“This is the age of instant information, disinformation, and post-truth. Fact, fiction, outlandish lies, and alternative facts mix and meet in a new amorphous reality. Every Nigerian is now an information hub, a reporter, editor, commentator, publisher, and carrier of value judgments.”

The September 4, 2023 launching of the iconic 13-kilometer phase I of the Blue Line in Lagos is the worst possible advertisement for any military wannabe.

Incumbent Lagos governor, Babajide Olusola Sanwo-Olu was still a fifteen-year-old learner at Ijebu-Ife Grammar School in the former Ogun State when a far-flung predecessor of his, Alhaji Lateef Kayode Jakande (1929-2021) in 1980;

“Within the first year of his administration, placed an international advert calling on international manufacturers to submit proposals to build a modern Metroline in Lagos, to solve the problems of bottlenecks in Lagos State. Six manufacturers from six countries responded: Canada, Spain, France, Great Britain, Japan and West Germany. Only the Japanese consortium, MITSUI, and the French consortium, INTERINFRA, were shortlisted on the basis that they were leaders in the state-of-the-art train technology.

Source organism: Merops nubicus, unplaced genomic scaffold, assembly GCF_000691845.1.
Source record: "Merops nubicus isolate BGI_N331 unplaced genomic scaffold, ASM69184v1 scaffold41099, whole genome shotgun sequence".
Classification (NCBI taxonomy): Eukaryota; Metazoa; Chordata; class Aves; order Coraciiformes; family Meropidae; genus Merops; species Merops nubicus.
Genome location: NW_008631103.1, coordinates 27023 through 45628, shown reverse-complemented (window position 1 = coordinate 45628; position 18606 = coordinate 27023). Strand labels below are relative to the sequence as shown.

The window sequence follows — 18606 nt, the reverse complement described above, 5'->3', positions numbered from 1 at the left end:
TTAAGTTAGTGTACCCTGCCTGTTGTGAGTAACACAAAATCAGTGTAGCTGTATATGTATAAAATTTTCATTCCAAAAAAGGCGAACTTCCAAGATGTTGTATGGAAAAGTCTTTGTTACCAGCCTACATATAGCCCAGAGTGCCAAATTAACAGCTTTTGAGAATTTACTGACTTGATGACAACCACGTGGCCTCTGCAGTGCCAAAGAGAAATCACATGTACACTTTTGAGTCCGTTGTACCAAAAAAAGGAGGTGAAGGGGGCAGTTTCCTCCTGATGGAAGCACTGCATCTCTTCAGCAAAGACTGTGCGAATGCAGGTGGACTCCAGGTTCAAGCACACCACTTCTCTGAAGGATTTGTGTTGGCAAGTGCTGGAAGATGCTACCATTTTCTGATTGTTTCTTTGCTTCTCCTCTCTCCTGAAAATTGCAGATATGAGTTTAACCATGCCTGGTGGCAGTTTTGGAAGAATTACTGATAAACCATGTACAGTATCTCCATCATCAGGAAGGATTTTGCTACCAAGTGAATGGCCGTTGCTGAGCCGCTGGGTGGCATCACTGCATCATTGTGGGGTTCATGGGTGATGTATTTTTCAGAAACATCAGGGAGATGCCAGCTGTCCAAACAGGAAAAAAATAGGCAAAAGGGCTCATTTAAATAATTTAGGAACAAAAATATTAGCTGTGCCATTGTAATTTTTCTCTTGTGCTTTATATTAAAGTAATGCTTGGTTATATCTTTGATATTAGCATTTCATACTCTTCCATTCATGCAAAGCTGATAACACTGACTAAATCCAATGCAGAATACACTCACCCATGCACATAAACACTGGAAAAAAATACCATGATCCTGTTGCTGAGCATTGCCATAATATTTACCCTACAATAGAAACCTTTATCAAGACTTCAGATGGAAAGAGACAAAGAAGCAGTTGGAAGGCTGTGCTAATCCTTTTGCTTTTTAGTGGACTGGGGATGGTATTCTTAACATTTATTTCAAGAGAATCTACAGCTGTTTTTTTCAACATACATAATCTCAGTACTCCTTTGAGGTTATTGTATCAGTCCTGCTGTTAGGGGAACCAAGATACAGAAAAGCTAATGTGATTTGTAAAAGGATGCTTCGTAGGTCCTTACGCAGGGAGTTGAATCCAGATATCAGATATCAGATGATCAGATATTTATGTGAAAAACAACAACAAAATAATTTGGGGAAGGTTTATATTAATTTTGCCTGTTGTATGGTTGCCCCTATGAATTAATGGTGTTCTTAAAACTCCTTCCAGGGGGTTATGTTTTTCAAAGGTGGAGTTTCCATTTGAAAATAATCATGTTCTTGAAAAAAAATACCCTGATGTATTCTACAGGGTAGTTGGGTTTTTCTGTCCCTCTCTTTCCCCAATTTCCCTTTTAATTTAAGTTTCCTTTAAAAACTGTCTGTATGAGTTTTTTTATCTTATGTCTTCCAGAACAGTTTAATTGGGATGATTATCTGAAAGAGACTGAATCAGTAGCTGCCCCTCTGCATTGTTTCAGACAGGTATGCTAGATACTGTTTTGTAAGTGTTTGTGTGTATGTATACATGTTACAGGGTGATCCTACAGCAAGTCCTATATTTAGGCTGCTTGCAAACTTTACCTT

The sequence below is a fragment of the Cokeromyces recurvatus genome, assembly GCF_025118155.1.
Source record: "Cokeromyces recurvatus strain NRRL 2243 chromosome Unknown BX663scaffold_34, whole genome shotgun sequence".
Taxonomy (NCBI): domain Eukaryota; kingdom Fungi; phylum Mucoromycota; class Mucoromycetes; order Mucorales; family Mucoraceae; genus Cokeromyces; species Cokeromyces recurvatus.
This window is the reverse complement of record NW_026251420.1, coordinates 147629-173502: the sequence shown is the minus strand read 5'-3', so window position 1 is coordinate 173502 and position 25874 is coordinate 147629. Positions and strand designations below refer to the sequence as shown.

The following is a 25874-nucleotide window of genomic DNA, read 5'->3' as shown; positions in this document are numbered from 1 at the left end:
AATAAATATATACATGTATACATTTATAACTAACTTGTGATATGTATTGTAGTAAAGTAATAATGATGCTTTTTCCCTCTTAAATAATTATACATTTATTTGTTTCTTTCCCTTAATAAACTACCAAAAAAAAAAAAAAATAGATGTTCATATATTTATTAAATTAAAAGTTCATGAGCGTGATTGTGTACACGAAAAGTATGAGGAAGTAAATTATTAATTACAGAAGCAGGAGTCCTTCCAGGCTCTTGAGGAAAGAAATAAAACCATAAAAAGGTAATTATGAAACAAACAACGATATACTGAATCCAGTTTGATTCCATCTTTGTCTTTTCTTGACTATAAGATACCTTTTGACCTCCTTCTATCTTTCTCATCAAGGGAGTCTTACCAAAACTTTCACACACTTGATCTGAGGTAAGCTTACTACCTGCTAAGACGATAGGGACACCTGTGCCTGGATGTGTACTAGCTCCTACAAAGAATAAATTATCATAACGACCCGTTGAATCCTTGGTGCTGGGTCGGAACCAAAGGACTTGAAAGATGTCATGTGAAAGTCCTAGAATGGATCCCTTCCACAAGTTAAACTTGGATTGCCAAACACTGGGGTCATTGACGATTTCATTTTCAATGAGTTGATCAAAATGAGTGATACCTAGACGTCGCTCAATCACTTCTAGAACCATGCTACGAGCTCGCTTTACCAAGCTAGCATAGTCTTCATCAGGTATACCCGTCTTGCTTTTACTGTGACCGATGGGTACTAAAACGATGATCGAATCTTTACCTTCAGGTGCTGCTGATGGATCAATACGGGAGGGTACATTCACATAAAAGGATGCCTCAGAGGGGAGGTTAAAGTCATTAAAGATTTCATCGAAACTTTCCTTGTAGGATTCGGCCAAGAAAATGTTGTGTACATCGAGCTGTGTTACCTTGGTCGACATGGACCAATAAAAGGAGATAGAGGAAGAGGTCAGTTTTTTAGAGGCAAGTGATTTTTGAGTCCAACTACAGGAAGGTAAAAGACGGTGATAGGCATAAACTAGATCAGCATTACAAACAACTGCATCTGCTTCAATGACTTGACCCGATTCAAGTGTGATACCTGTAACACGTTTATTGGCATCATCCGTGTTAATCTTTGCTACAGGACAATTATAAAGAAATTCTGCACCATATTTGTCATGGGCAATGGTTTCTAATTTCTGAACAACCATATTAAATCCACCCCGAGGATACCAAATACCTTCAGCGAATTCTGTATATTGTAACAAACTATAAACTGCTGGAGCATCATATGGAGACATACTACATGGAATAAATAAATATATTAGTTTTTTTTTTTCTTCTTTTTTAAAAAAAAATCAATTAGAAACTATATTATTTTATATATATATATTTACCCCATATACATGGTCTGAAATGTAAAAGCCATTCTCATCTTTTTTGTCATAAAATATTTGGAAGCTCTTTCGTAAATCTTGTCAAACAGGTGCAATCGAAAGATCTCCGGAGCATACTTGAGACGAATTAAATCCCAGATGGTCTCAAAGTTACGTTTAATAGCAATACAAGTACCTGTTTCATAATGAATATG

In this regard, the Jakande administration eventually signed a contract on a feasibility study with MITSUI in June 1980 for one million naira.”

Unfortunately, the eventual take-off of the Lagos Metroline project by the French under Jakande’s military predecessor, Air Commodore Gbolahan Mudasiru (1945-2003) was nixed reportedly by direct orders of then military Head of State Buhari who ironically flagged off the same project by the Chinese in January of 2023 as an outgoing civilian president.

How after such a scandalous 40-year-long developmental hiatus any Nigerian would remotely perceive another military cowboy as a “savior” under any guise in an aberration called “a corrective regime”?